Close to a month ago, Nairobi Governor, Mike Mbuvi Sonko, was on video presenting a donation of foodstuff to residents of Nairobi, but strange enough, the foodstuff package included small bottles of Hennessy alcohol. In the video, the governor is seen trying to justify the alcohol, by quoting WHO and other organisations, that such alcohol can kill Corona virus. WHO has advised that drinking alcohol does not protect you against Covid-19 and can be dangerous. The health organisation has indicated that an infodemic (an over-abundance of information – some accurate and some not – that makes it hard for people to find trustworthy sources and reliable guidance when they need it) is one of the biggest challenges in dealing with Corona virus.
This is just an example of how misinformation about Corona virus has been spreading since the pandemic was announced. Journalists, who consume, package and produce information for their audience could easily fall victim of misinformation and disinformation. This is why Fojo Media Institute, partnered with Africa Check to conduct a Fact-checking and Verification training for journalists and CSO’s in Kenya, through the Action for Transparency project, in order to train and mentor the media and other organisations to carry out non-partisan fact-checking themselves and promoting the practice of fact-checking. This will in return, help them share verified information and enable people to make better, evidence-based decisions.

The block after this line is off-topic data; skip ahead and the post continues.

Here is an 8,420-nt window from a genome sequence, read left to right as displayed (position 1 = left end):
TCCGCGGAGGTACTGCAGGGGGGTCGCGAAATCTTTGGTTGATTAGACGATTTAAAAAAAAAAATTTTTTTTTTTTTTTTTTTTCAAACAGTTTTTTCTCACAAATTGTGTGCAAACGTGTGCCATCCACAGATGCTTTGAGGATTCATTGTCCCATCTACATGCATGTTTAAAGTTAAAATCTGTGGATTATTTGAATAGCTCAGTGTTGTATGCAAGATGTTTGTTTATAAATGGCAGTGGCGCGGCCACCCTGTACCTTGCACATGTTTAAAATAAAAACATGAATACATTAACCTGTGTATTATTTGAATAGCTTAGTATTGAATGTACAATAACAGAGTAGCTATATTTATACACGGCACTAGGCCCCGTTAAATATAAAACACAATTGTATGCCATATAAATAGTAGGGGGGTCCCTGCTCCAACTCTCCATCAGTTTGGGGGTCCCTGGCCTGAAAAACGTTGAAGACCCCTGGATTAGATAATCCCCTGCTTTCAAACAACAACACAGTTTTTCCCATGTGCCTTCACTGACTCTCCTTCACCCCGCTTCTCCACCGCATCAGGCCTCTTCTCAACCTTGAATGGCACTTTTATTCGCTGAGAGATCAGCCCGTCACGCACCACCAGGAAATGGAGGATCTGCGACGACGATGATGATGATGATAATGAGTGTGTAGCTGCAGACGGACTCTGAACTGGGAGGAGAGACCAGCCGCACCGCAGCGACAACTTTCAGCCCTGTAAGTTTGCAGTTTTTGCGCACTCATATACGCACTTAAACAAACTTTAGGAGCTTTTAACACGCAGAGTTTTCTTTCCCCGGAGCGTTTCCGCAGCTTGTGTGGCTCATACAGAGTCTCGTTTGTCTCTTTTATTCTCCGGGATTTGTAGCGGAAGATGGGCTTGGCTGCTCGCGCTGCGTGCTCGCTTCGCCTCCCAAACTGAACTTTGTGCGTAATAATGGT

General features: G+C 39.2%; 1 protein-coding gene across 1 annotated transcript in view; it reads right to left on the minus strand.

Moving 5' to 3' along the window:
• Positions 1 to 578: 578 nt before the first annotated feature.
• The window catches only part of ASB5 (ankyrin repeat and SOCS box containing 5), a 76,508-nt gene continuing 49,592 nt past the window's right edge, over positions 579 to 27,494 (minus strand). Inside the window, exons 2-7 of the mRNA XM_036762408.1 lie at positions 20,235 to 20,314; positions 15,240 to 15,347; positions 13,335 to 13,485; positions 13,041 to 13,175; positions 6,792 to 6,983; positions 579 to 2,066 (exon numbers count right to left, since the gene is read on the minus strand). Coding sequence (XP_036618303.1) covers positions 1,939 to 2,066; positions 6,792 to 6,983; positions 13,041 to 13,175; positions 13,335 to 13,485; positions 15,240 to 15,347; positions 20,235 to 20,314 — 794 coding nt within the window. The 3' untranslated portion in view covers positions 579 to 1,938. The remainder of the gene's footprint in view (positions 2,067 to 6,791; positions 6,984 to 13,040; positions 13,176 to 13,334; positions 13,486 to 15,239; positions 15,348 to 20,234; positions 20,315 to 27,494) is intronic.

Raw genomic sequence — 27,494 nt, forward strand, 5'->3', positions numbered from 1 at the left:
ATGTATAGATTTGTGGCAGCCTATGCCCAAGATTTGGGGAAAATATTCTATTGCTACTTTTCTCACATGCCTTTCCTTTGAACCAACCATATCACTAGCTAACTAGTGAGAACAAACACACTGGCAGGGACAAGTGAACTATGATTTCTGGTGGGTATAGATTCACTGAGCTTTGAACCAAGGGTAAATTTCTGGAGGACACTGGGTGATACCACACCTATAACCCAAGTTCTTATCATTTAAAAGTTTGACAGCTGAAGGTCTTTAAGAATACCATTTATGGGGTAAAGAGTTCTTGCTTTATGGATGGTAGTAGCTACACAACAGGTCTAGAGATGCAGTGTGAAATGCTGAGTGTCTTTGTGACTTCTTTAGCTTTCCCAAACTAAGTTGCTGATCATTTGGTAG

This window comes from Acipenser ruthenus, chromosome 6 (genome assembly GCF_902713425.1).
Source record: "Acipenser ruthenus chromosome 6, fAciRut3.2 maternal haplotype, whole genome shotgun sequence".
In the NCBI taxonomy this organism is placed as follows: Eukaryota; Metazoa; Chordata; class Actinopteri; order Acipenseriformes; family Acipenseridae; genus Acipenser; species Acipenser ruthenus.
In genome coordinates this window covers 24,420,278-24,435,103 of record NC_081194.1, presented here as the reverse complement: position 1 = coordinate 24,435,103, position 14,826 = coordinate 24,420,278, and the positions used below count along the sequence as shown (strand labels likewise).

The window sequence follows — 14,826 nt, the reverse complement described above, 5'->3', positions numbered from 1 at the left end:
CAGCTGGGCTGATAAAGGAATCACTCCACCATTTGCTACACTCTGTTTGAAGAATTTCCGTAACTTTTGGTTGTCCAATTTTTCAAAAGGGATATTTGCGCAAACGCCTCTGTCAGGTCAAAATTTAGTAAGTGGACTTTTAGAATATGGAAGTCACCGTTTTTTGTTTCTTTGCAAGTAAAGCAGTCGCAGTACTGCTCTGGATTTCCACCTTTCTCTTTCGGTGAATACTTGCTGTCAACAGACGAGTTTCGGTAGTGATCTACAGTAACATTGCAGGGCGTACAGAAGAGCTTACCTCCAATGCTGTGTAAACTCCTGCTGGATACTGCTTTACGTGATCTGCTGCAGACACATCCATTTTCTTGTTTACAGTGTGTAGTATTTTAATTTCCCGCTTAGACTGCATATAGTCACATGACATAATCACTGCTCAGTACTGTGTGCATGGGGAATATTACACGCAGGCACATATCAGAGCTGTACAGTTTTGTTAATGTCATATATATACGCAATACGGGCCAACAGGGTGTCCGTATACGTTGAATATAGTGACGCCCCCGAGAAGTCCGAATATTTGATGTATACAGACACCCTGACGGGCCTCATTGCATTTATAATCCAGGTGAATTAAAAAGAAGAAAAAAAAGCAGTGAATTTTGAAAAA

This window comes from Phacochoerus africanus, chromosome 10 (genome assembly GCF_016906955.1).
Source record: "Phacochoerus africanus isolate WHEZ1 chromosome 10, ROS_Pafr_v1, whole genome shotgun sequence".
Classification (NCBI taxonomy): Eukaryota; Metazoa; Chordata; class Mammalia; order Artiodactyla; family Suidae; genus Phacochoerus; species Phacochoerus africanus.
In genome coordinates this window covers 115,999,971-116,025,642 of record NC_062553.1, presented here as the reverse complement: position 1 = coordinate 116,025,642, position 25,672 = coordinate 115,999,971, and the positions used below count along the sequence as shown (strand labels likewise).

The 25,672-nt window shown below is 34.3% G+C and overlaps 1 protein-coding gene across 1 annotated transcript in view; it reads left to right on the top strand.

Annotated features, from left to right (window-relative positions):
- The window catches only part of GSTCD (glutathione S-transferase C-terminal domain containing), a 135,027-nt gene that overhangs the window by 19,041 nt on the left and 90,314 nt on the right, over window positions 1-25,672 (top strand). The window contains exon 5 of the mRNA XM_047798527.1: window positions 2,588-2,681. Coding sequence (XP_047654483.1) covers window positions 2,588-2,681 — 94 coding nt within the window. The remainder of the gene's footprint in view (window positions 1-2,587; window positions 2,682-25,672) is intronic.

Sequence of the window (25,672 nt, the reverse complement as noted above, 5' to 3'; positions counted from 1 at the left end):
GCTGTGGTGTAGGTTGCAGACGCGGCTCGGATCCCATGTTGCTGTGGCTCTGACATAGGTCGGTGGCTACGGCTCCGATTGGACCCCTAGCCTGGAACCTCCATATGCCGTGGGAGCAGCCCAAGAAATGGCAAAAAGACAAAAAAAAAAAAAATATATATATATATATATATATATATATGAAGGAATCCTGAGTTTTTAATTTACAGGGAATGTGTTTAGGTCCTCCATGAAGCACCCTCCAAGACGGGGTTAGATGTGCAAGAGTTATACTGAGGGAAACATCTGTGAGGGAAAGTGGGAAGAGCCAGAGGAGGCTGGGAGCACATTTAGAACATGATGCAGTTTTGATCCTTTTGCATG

“This training was very timely as there is a lot of false information on COVID-19 being peddled around, especially on social media. It was interesting to learn about some of the open-source tools that are available for fact-checking and how to gather data from different government platforms. This is all very useful to me as a data journalist. Thank you TI-Kenya and Africa Check for facilitating this.” Said Mirriam Wakini, a freelance data journalist.
The 2-day online training for 20 journalists took place on 12th and 13th May 2020, with the CSO training expected to begin from Monday 18th May. The participants were introduced to fact-checking and verification, with an emphasis of its importance in providing accurate and reliable health information during the COVID-19 pandemic. Majority of the participants indicated that the training has significantly improved their ability to verify and fact check information as journalists.
By the end of the training, led by Vincent Ng’ethe, Deputy Kenya Editor at Africa Check, the journalists had participated in learning and using fact-checking and verification tools, using credible information sources when writing and publishing news articles about Covid-19 and Info Finder tool, that journalists can use to find accurate data.
The A4T project will continue providing learning opportunities for journalists in Kenya, including setting up a Media-Tech Hub, that will host tools for investigative journalism, research resources, learning materials, grants and mentorship.